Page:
The Asian Reporter 20th Annual
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From The Asian Reporter, V28, #24 (December 17, 2018), page 2.
Rally urges release of "Person of the Year" journalists
YANGON, Myanmar (AP) — Several dozen journalists and activists held a rally in Myanmar’s biggest city to mark the anniversary of the arrest of two reporters for the Reuters news agency who are among a group of journalists being honored by TIME magazine as its "Person of the Year." The protesters wore t-shirts calling for the release of Wa Lone and Kyaw Soe Oo, who had reported on a brutal military-led crackdown on the Muslim Rohingya minority. They were arrested more than a year ago and charged with illegal possession of official documents. The two, who were sentenced in September to seven years imprisonment, denied the charge and said they were framed by police. Covers of some editions of TIME’s next issue carry a picture of the men’s wives holding photos of their husbands.
Indian bishop accused of misusing funds for family resigns
VATICAN CITY (AP) — Pope Francis has accepted the resignation of an Indian bishop who, according to news reports, was accused of misappropriating church funds to support a secret family. Bishop Prasad Gallela of Cuddapah in southern India denied the accusations. The Vatican said Gallela had offered to resign and Francis accepted. At 56, Gallela is well below the normal retirement age of 75 for bishops. The Ucanews news agency, which covers the Catholic Church closely in Asia, said two lay Catholics filed a criminal complaint against Gallela accusing him of misappropriating diocesan social welfare funds to support a wife and teenage son. Ucanews quoted Gallela as saying the accusations were false and that the woman identified as his wife on land deeds is actually the wife of his dead brother.
Team Japan’s coach goes with youth for Asian Cup squad
TOKYO (AP) — Southampton’s Maya Yoshida and Salzburg’s Takumi Minamino have been included in a Japan squad that will be missing Shinji Okazaki and Shinji Kagawa at next month’s Asian Cup. The January 5 through February 1 tournament in the United Arab Emirates will be Japan’s first Asian Cup under head coach Hajime Moriyasu, who has a record of four wins and a draw since succeeding Akira Nishino after the World Cup in Russia. "The last time we couldn’t win the title," Moriyasu said. "So for this Asian Cup, I hope to win back the title and bring it back to Japan. We hope to compete with that goal in mind." Leicester City striker Okazaki and Borussia Dortmund playmaker Kagawa were both omitted in the announcement. Moriyasu said he was eager to give younger players some international experience, overlooking some veterans who played earlier this year at the World Cup. "The players chosen this time might have less experience, but I want them to have strong feelings about building their own new national team and competing for the title with these feelings in mind," Moriyasu said. Japan will face Turkmenistan in its Group F opener on January 9, followed by matches against Oman on January 13 and Uzbekistan on January 17. The expanded Asian Cup features 24 teams. Japan last won the quadrennial continental championship in 2011 when it beat Australia in Qatar. Australia won the last Asian Cup on home soil in 2015.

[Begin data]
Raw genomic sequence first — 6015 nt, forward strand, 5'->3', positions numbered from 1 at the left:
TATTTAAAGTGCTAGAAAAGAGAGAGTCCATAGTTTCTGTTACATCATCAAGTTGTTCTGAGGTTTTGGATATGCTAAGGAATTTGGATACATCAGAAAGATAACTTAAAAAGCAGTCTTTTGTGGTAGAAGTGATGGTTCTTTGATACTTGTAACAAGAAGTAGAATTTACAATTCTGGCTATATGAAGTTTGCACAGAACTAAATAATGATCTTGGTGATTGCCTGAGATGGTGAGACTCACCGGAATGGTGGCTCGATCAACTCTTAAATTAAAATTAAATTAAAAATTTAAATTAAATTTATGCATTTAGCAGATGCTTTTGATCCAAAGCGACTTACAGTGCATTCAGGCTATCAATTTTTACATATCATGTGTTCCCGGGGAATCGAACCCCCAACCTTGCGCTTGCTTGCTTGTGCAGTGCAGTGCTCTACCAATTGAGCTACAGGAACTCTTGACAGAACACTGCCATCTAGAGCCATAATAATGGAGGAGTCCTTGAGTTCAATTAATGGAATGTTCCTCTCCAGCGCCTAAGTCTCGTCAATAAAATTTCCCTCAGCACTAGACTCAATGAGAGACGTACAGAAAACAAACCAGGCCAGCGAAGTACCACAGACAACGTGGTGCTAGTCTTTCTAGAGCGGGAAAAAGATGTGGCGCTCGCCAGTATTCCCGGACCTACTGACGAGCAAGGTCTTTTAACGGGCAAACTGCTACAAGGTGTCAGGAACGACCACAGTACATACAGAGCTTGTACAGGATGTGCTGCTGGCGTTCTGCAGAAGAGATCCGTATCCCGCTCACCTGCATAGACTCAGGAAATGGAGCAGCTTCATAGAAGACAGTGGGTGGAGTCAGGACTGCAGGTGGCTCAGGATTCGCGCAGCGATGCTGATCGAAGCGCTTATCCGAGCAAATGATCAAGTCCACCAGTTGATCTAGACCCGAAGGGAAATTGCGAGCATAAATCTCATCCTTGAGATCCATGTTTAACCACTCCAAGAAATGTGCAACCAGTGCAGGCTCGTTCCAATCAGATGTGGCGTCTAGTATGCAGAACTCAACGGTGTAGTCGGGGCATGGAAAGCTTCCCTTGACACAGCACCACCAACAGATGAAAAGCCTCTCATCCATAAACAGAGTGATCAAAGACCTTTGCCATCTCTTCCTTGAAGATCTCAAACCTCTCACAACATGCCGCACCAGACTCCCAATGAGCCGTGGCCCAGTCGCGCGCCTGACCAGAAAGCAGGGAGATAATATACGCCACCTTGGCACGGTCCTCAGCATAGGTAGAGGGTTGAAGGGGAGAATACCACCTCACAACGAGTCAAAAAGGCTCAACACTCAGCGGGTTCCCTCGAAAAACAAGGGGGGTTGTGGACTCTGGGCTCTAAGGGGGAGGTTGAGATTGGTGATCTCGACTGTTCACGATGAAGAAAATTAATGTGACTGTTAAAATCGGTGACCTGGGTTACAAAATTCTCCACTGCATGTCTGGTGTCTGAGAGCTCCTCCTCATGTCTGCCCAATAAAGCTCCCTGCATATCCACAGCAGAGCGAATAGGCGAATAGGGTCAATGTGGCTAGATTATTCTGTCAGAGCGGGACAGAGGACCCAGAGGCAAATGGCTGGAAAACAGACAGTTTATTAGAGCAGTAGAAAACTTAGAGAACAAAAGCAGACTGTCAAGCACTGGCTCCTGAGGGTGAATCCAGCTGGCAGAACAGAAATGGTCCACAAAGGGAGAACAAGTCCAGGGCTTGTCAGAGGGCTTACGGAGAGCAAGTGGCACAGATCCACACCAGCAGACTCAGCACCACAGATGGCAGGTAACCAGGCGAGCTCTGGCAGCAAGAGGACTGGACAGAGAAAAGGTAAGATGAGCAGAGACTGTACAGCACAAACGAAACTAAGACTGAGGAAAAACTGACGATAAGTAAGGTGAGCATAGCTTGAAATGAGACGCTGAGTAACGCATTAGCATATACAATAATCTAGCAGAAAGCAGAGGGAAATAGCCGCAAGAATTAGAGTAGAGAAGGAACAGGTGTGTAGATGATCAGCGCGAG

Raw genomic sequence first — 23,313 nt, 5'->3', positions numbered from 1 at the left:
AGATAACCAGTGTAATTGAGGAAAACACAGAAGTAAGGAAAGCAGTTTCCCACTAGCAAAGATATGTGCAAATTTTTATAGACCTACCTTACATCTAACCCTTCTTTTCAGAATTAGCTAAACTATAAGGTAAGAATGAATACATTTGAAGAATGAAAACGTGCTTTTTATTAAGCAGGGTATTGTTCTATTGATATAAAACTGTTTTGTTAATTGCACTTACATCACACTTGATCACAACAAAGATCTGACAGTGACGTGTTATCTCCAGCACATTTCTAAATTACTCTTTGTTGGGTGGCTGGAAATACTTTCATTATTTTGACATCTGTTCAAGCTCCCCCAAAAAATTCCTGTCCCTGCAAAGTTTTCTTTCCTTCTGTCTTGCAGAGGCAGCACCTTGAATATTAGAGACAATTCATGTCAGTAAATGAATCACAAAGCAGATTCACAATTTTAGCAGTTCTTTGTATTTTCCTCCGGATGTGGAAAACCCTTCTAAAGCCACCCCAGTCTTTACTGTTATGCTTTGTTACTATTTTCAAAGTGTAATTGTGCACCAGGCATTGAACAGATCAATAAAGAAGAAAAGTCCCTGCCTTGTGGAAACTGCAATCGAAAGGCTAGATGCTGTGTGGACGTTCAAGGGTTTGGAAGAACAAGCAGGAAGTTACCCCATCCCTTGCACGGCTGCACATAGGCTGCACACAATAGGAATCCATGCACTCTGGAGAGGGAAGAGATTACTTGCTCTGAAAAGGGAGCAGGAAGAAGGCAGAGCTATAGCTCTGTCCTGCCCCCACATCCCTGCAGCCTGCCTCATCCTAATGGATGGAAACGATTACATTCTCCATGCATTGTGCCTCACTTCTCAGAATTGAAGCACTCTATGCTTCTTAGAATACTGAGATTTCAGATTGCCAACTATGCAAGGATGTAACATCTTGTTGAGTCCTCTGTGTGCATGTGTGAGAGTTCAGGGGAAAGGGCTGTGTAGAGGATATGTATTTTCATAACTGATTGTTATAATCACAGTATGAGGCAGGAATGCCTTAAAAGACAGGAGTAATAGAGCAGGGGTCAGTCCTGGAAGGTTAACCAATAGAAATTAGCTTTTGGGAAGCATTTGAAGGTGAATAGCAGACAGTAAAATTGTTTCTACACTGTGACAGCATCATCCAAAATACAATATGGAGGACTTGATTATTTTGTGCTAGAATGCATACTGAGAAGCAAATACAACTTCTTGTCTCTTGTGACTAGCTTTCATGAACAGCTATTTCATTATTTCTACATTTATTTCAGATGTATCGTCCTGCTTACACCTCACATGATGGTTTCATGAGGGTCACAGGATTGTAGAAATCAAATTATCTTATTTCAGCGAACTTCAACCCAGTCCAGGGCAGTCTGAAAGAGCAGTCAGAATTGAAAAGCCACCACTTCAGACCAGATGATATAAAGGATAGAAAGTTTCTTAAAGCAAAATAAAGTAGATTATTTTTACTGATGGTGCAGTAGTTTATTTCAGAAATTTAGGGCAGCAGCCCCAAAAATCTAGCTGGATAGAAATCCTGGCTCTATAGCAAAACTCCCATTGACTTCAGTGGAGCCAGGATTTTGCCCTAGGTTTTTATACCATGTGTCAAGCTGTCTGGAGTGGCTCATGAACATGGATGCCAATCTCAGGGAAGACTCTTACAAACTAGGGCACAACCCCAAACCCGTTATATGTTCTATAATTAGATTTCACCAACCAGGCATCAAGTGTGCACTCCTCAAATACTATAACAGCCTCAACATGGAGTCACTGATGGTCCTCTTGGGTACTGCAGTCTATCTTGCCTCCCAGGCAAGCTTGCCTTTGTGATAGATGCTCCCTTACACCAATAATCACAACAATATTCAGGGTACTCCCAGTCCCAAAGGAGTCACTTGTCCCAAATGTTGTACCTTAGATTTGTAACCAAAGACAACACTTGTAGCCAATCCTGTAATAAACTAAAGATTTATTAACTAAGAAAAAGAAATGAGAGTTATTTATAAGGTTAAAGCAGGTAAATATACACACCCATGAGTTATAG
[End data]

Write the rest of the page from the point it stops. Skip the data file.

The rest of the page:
Surrogate moms freed after vowing to keep babies
PHNOM PENH, Cambodia (AP) — Cambodian officials say 32 women who acted illegally as surrogate mothers and were charged with human trafficking have been provisionally released from detention after agreeing to keep the babies they gave birth to rather than giving them up as originally planned. A spokeswoman for the National Committee for Counter-Trafficking said the women, who were charged in July for breaking surrogacy and human-trafficking laws, were released on bail in three groups. Acting as an intermediary between an adoptive parent and a pregnant woman carries a penalty of one to six months in prison. The human-trafficking offense is punishable by seven to 15 years of imprisonment. A Chinese man and four Cambodian women accused of managing the business were charged with the same offenses.
Japan draft defense plan seeks aircraft carrier for U.S. jets
TOKYO (AP) — Japan is seeking to possess its first aircraft carrier allowing for the deployment of U.S.-made stealth fighters as it seeks to bolster its arms capability under a new 10-year defense plan. A draft outline of Japan’s new defense plan presented by the government proposes refitting an existing helicopter carrier into one that can deploy U.S.-made F-35 stealth fighters capable of short take-offs and vertical landings. Prime Minister Shinzo Abe is scrapping the current program after only five years in use, citing rapid changes in the security environment requiring higher deterrence to cope with threats from North Korea and China. Critics say possession of an aircraft carrier would give Japan a strike capability in violation to the country’s pacifist constitution.
Lawmakers pass measure to ease political ban
PHNOM PENH, Cambodia (AP) — Cambodia’s parliament has passed legislation that could allow a five-year ban on political activity by top opposition politicians to be lifted. The action was the latest in a low-key charm offensive to improve relations with western nations that accuse Prime Minister Hun Sen’s government of suppressing human and democratic rights. The main point of contention has been this year’s general election, which critics charge was neither free nor fair because the only credible opposition party was dissolved and its candidates barred from politics. The legislature’s action would allow the 118 top members of the dissolved opposition Cambodia National Rescue Party to apply to have their bans lifted. However, there would be conditions to restoration of political rights that some opposition politicians have already rejected.
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